Well structured stories follow these steps:
The First Act
Well structured stories begin with the hook. The hook is the first opportunity to catch the reader’s attention, convincing them to read on. A good hook will always be in the form of a question that piques the reader’s curiosity and urges them to find out what happens next. The hook needs to be early in the first chapter, preferably in the first paragraph.
The Inciting Event.
Well structured stories have the turning point in the First Act where the main character reveals the main conflict. The Inciting Event is identified by asking what event starts the ball rolling in the story’s plot? Asking this question identifies where the conflict begins and in what way it sets the story’s action in motion. The Inciting Event is generally found halfway through the First Act and is the turning point of the Act. The story’s normal world is properly established before the turning point. The Inciting Event is not the hook. The hook begins the domino effect, bumping one scene into another. However, the main character doesn’t come into contact with the main conflict until the Inciting Event is reached in the First Act.
The Key Event.
Well structured stories have a Key Event that irrevocably engages the main character with the conflict that is encountered by the Inciting Event. In a sci-fi novel, the Inciting Event may be a war between two planets in some solar system, but the Key Event is when the main character engages in the war. The Key Event belongs at the end of the First Act. Often, but not always, it is closely linked to the First Plot Point.
The First Plot Point.
Well structured stories have the First Plot Point near the end of the First Act or at the beginning of the Second Act. The First Polt Point is where things change for the main character. So far, the First Act has set up the main character’s normal world and introduced supporting characters, the setting, and the stakes involved. The First Plot Point rocks the normal world because the main character starts reacting to a new situation. The First Plot Point should occur about a quarter of the way through the book. Major plot points should divide the book into rough quarters.
The Second Act
First Half of the Second Act.
In the First Half of the Second Act, the main character is in reaction mode based on the idea that the First Plot Point has changed his/her world in a way that causes the main character to figure out how to deal with the changes wrought by the First Plot Point or Plot Twist. This reactionary mode can continue until the middle of the book, so in essence, begins at about the 25% mark and continues to about the midpoint of the book.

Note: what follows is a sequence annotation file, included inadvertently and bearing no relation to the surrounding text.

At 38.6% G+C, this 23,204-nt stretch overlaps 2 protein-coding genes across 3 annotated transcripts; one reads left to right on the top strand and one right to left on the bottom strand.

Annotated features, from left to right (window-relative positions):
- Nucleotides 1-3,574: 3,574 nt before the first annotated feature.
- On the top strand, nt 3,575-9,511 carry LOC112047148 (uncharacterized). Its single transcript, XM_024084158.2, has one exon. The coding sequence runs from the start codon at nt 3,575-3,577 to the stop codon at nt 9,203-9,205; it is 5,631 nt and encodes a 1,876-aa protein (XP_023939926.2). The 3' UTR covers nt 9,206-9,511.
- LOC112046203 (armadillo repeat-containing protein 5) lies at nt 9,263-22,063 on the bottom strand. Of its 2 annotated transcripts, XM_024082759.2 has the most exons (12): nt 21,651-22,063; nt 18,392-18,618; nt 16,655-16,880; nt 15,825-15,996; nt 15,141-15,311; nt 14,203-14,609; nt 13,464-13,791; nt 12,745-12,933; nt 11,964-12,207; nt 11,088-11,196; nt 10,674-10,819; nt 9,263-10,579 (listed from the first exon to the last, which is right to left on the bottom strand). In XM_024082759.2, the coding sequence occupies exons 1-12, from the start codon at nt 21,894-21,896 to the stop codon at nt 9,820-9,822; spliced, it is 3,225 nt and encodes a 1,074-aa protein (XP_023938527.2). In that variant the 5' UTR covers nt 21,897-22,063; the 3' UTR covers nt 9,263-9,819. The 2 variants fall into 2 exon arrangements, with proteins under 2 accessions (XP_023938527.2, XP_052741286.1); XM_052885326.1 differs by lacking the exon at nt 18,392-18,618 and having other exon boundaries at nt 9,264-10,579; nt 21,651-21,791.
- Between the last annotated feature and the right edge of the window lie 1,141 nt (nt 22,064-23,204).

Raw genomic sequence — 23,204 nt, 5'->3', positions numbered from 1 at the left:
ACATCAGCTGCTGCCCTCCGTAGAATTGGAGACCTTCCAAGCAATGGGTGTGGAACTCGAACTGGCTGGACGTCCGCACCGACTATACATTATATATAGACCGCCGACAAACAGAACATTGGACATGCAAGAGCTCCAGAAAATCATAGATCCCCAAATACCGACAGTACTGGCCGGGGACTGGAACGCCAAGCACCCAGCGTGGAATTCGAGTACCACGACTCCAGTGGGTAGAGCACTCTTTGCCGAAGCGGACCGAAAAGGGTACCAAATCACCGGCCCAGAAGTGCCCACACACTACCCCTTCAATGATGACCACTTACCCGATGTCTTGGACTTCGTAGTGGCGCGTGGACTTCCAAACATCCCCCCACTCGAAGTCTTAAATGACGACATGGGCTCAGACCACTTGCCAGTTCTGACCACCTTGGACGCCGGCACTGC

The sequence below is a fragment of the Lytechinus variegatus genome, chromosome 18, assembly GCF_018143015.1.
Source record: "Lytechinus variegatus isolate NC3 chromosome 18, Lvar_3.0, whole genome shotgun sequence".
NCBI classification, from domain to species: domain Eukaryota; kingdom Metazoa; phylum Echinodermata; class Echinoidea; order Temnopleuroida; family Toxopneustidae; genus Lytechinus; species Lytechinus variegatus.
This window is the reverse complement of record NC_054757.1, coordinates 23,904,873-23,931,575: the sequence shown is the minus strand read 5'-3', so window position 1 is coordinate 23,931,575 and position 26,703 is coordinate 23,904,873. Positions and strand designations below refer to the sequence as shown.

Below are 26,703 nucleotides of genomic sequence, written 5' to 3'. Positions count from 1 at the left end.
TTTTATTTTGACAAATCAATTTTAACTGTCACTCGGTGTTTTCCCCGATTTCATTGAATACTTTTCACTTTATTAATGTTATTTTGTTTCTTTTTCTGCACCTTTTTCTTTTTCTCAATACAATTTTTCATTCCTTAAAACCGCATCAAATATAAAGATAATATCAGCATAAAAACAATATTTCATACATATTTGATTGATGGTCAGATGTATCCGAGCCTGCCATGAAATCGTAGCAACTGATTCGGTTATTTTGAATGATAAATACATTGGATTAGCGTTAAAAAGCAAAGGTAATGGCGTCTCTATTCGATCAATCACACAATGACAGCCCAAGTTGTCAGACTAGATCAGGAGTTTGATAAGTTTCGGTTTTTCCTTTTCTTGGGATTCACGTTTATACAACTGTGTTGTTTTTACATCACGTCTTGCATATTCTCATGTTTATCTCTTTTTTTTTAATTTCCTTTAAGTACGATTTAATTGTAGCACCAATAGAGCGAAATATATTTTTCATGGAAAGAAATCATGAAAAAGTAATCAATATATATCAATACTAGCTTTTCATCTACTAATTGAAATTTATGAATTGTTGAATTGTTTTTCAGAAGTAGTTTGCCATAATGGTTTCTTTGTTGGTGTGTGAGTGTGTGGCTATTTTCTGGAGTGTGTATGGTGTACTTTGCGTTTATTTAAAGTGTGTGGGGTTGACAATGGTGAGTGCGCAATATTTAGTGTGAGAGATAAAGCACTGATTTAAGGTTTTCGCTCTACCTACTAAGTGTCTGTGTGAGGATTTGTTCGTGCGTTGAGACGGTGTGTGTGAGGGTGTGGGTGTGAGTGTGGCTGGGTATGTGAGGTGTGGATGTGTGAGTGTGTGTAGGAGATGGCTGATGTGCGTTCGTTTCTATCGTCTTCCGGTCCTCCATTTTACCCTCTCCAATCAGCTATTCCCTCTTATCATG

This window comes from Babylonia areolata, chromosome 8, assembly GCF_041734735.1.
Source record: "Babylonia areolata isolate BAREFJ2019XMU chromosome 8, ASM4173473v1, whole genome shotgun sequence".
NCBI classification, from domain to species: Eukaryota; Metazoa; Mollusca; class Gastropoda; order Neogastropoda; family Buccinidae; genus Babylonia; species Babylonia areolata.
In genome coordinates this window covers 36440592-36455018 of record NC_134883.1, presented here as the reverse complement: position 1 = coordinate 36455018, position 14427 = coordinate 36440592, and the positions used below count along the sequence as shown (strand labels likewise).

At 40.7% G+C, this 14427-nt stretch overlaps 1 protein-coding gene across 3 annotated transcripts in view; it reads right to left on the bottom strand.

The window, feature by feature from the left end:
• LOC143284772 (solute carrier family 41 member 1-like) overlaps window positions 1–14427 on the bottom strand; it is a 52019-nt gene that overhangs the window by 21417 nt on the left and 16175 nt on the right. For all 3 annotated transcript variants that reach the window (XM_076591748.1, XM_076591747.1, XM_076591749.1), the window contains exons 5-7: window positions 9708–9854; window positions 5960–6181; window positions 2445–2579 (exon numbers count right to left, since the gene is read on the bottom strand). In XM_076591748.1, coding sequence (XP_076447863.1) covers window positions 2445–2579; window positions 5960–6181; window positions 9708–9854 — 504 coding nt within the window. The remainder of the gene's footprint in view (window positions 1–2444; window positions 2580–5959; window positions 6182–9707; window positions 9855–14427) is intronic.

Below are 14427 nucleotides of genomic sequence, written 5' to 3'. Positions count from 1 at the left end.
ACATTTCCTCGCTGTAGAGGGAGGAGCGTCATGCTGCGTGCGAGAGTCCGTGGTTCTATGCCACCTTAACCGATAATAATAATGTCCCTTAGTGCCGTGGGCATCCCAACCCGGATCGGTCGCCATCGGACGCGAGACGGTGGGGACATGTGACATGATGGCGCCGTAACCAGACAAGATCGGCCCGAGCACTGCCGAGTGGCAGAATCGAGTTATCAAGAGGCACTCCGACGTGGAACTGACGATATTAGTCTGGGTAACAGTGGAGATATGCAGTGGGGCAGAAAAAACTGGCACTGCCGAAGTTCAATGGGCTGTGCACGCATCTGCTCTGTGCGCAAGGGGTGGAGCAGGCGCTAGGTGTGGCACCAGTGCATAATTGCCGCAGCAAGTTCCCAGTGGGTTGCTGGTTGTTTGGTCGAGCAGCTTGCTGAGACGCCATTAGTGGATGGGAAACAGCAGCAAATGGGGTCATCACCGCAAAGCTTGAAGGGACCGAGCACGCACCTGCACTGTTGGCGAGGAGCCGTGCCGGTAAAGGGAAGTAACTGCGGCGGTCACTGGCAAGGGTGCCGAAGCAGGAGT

The midpoint of the book is where the Second Plot Point of the story should be introduced. It is here that everything changes again, thus keeping the reader engaged and interested. Each Plot Point should either throw the main character off balance or reveal a moment of truth. The main character is either in reaction mode or is equipped to start embarking on a new course of action. The Second Plot Point belongs in the middle of the book, thereby dividing the Second Act in half.
Second Half of the Second Act.
After the midpoint and the introduction of the Second Plot Point, the main character needs to go on the offensive. Being no longer willing to have the antagonist bring the battle to them, they throw off their insecurities and implement their own plans instead. This aspect of character development begins in the middle of the book and continues to about the 75% mark of the story.
The Third Act
The Third Plot Point.
The Third Plot Point is the final plot point, and once again, brings on a change to the plot. It is here that the main character has to analyse their actions and motivations to get to the core of their personal character. This is where the character’s destructive or ineffective mindset is revealed, and where the character starts rejecting flaws in their character. The Third Plot Point needs to begin at the beginning of the Third Act, at about the 75% mark of the book.
The climax is the point of the whole story. This is where the conflict developed at the outset of the story needs to be resolved, one way or the other. While events are heating up all the way through the Third Act, the climax doesn’t begin until about the 90% mark, and the climactic moment itself won’t be revealed until the very end, perhaps a scene or two from the end of the book.
The resolution gives finality to the book. It is here the reader is given the opportunity to react to the events of the climax. How have the events in the book changed the character in their outlook from what it was at the beginning of the book? What does the future look like from here now? By this point, the story is almost over, so the resolution only needs a scene or two to tie up any loose ends. The resolution should leave the reader with a satisfied feeling as they read the last word.
- Note: In writing this article, reference has been made to The 5 Secrets of Story Structure – K.M. Weiland